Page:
The Writing Corner: Are You Giving Your Readers What They Want?

Are You Giving Your Readers What They Want?

by Joanne Troppello

What do readers want anyway? They want a spell-binding story that really draws them in so they can devour each page. At the end of the story, they should be left wanting to read more about your characters.

This may sound like a tall order but it is possible. Think of some awesome books you’ve read that have kept your attention and you didn’t want the story to end.

Key Ingredients to Include

Let’s break down what are some key ingredients to a spell-binding novel. First, you need compelling, believable characters. Your readers need to relate to these characters. If they don’t get to know them, they can’t relate.

How do readers get to know your characters well enough to relate to them? You need to write well-rounded characters. Dive deep into their point of view as you write their story. Never head hop in scenes and make sure that you allow your readers to fully embrace who these characters are.

1. Use Active Voice

For example, stay away from passive voice and utilize active voice. What sounds better to you?

She was running away from him.


Her heart pounded rapidly and the hair on the nape of her neck stood up as she ran from the intruder.

2. Show Don’t Tell

When your characters are going through an emotional struggle, how do you portray that? You’ve heard the saying, show don’t tell, well it is extremely important to let your readers in on what is going on in your character’s mind.

When writing a scene, you must only write from his or her perspective. For example, what does your character see, hear, taste, smell or feel. In one scene, you cannot jump from two different characters’ points of view. It confuses readers and does not make for a complete picture of who your character really is.

What sounds better to you?

Someone approached his desk but he focused on the file in his hands. When he glanced up, he saw her standing in front of him.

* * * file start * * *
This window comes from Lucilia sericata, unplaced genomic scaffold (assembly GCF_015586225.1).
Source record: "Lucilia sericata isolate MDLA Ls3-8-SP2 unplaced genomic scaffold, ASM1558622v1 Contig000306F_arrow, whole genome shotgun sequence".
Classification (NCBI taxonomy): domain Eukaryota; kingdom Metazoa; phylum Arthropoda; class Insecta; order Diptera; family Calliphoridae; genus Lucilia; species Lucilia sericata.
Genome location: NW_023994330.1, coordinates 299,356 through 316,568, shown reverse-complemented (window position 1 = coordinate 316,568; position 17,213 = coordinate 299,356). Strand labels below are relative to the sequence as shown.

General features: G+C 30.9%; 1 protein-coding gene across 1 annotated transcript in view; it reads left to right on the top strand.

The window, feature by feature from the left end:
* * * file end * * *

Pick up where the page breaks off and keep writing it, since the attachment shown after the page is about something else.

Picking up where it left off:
Marc Abrams heard the clicking of heels approach his desk, but he ignored the intrusion and focused on the file in his hands—until he smelled the familiar scent of jasmine and roses. Not wanting to get his hopes up, he glanced over and there she stood. She looked like a tall drink of water in the desert, with her slender physique and shiny hair and piercing eyes.

The first section tells what happens but doesn’t let the reader experience what Marc experienced. When you read the second section, you are right there with Marc as he heard someone approach and then smelled her perfume. You feel his excitement, hoping it’s her. Then you get to see how much this person affects him.

3. Write Compelling and Believable Dialogue

Telling a good story is also about writing compelling, believable dialogue. You need to write how the character would actually speak. Not everyone speaks in correct English. Make your dialogue become a work of art.

(This is an excerpt from my novel, Bella Lucia.)

She smiled. “You know, you always make me feel better.”

He raised his eyebrows. “Really, because that’s not the impression I’ve gotten from our last few encounters. I thought you couldn’t stand me.”

“You’ve grown on me.”

That brought uproarious laughter from him and his nervousness eased up a little. “Oh, like a fungus, easy to get and hard to get rid of—those words hurt, you know.”

The way she scrunched up her nose, endeared her further to him. “You remembered that, huh?”

“It’s not every day that a woman calls me a fungus!”

“You’re not like a fungus, just a little annoying at first.”

They settled down on the rock wall in front of the police station. “Ok, I can deal with that. I know my partner thinks I’m annoying too, but he has his own issues.”

“Don’t we all?” The distracted look came over her face again and he took serious note of it. Before he could ask what was on her mind, she shared her concerns. “I think my boss is keeping something from me.”

4. Keep Your Facts Straight

Remember to also keep your facts straight. Do your research. Readers don’t like to read a book that is full of mistakes. Don’t repeat the same word a lot in your paragraphs. Just try to remember all of these rules to make your story come alive and have fun. Write and write and write and then don’t put editing on the backburner. Editing is essential to putting your best work out there.

What is one of the best books you’ve read lately? Please feel free to share and you’ll be entered in a contest to win a copy of my eBook, Mr. Shipley’s Governess.

About the Author

Joanne Troppello is a published author of 3 inspirational fiction novels and the Publisher and Editor-in-Chief of Pandora's Box Gazette.

She has experience as a freelance writer in topics such as marketing, retail marketing, health and wellness, internet and media, travel and lifestyle, website content, app recommendations, and content for blogs.

Visit her Amazon Author Page for more information regarding her books. Connect with Joanne on Twitter and on the PBG Patreon Page.

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